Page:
Researching MBA programs

Researching MBA programs is important for working adults that want a program that lets them stay on the job. I suggest this three step approach to identifying the best MBA program for you. 

  1. Given your career plans, is there a subject that you want as a concentration or electives? 
  2. Assess how flexible your work is for missed days (usually Fridays and Saturdays). 
  3. Consider the accreditations and rankings of the MBA program. 

A great website to look at for all things MBA is Poets & Quants

First-Career Plans

As you consider your future plans do you want an MBA to pivot to a new industry or dive deeper into your current work?  If it is the former, consider electives that will bring you up to the baseline for that industry. For example, say you are in IT now and want to pivot to fintech after MBA graduation. Consider taking several advanced finance courses that will give you something to describe in an interview (all MBA programs will cover basic and intermediate finance). For those staying in their current industry, consider more strategy courses to position yourself for executive roles. 

Second-Work Flexibility

Most part-time, weekend, hybrid, and online programs will have required in-person days. If your work is flexible, you can consider MBA programs with some travel distance from your home city. I know of several people that have “commuted” cross country to attend their MBA programs at least once a month. If you manage retail or manufacturing locations this may not be an option. Also military personnel may be restricted to a certain travel radius from their unit. If these constraints apply, check out the local MBA programs in your city or region. 

AACSB International (AACSB), a global nonprofit association, connects educators, students, and business to achieve a common goal: to create the next generation of great leaders. Researching MBA programs

Third-Accreditations and Rankings

Accreditations are important indicators of an MBA program’s quality from an academic perspective. As an MBA program administrator deeply involved in the AACSB accreditation, I can state that MBA Programs accreditations are tough to get and keep. For the AACSB, Deans from other universities will assess the qualifications of your faculty, their % teaching/research work, and many other metrics. They will also review changes to the MBA program and determine if these changes are raising student outcomes. This is a rigorous process and universities will spend thousands of man hours on accreditations every year. If you can attend a MBA program that is AACSB accredited, that is a good decision.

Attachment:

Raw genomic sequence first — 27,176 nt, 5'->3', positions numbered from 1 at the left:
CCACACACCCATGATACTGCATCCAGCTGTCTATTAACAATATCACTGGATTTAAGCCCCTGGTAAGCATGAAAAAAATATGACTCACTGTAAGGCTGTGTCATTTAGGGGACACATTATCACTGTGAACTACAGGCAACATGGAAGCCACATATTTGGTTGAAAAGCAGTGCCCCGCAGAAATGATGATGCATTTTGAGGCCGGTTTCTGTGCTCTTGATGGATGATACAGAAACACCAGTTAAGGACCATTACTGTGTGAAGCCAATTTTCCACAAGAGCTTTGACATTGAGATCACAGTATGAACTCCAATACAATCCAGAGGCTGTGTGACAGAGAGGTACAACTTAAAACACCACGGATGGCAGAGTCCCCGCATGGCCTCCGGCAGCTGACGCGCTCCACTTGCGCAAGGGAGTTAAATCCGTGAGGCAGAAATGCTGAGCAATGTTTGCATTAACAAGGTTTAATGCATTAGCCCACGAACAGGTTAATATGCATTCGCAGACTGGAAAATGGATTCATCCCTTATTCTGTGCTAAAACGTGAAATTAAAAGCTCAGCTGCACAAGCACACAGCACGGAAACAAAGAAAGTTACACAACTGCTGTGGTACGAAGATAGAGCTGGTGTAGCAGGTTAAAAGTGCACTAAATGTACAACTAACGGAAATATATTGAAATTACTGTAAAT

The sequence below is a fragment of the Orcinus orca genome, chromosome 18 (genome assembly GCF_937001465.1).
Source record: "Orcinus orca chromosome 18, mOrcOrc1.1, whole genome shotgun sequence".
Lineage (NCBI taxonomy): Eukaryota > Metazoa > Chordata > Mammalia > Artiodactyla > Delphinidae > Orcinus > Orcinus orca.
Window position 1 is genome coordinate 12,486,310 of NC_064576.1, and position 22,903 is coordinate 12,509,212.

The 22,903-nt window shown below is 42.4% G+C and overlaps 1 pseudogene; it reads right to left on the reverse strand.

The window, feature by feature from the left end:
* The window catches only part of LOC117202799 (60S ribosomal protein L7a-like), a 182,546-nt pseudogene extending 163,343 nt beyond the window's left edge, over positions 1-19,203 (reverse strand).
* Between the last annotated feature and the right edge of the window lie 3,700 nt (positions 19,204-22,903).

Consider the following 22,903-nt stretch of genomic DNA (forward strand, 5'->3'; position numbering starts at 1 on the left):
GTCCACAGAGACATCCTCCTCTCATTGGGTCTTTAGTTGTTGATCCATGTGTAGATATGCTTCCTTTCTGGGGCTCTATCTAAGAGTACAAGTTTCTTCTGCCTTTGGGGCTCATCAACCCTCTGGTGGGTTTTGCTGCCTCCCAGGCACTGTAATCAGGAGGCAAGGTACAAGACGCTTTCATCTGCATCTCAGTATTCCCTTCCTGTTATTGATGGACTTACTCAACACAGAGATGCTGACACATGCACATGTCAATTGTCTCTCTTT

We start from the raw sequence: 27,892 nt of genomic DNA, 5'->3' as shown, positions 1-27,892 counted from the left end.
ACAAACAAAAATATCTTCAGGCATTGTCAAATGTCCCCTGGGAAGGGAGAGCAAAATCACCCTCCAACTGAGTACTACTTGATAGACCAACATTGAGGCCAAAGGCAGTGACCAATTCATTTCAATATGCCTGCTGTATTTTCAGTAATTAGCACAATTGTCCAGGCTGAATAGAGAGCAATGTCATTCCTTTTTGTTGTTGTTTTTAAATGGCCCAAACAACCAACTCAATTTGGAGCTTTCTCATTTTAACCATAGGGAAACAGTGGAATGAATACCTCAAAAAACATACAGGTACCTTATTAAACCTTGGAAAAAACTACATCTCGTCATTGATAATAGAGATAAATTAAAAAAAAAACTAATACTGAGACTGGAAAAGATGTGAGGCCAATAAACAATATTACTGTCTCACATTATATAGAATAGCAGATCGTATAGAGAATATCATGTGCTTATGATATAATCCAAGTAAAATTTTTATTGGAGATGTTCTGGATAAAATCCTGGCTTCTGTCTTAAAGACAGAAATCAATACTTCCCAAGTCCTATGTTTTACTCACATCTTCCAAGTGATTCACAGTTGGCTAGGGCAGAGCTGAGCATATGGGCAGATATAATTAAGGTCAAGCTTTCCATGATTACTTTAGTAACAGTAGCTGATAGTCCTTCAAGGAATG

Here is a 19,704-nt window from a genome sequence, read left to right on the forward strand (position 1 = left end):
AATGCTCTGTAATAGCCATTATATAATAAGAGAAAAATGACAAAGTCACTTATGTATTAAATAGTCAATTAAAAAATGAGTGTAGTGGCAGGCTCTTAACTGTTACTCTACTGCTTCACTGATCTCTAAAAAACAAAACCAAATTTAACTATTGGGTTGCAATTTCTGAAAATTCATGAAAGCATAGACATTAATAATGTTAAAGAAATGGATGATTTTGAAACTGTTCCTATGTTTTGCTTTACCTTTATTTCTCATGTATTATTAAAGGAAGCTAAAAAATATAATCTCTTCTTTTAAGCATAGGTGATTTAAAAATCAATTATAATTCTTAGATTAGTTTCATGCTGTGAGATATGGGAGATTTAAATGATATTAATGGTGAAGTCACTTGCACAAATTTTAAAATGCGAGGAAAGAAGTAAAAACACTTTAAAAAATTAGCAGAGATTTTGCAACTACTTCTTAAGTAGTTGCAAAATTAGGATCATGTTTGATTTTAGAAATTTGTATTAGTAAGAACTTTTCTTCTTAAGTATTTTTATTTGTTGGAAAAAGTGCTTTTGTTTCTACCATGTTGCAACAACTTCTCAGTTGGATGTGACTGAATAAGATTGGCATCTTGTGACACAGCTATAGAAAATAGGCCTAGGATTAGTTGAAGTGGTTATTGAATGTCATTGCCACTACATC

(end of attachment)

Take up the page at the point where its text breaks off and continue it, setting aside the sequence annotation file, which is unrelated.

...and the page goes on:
Rankings are the consumer side of this, based on surveys of alumni, industry recruiters, and college Deans. The US News & World Report magazine is among the best at rankings for MBA programs. Generally speaking, graduating from a highly ranked program will help you in a career pivot. 

Also consider these factors

Other factors may impact your choice of MBA programs for working adults including how much your employer will pay through tuition reimbursement, family and caregiving issues (new marriage, new baby or helping your parents), and time between undergrad graduation and MBA application. The more years between your bachelors and starting the MBA, the less important that your undergrad GPA becomes. 

Consider these three steps as you begin researching MBA programs to generate a short list of possibilities. The good news is there are many choices in MBA programs and formats so I am sure that you will find a program that meets your needs. 

Get used to drinking these in grad school.

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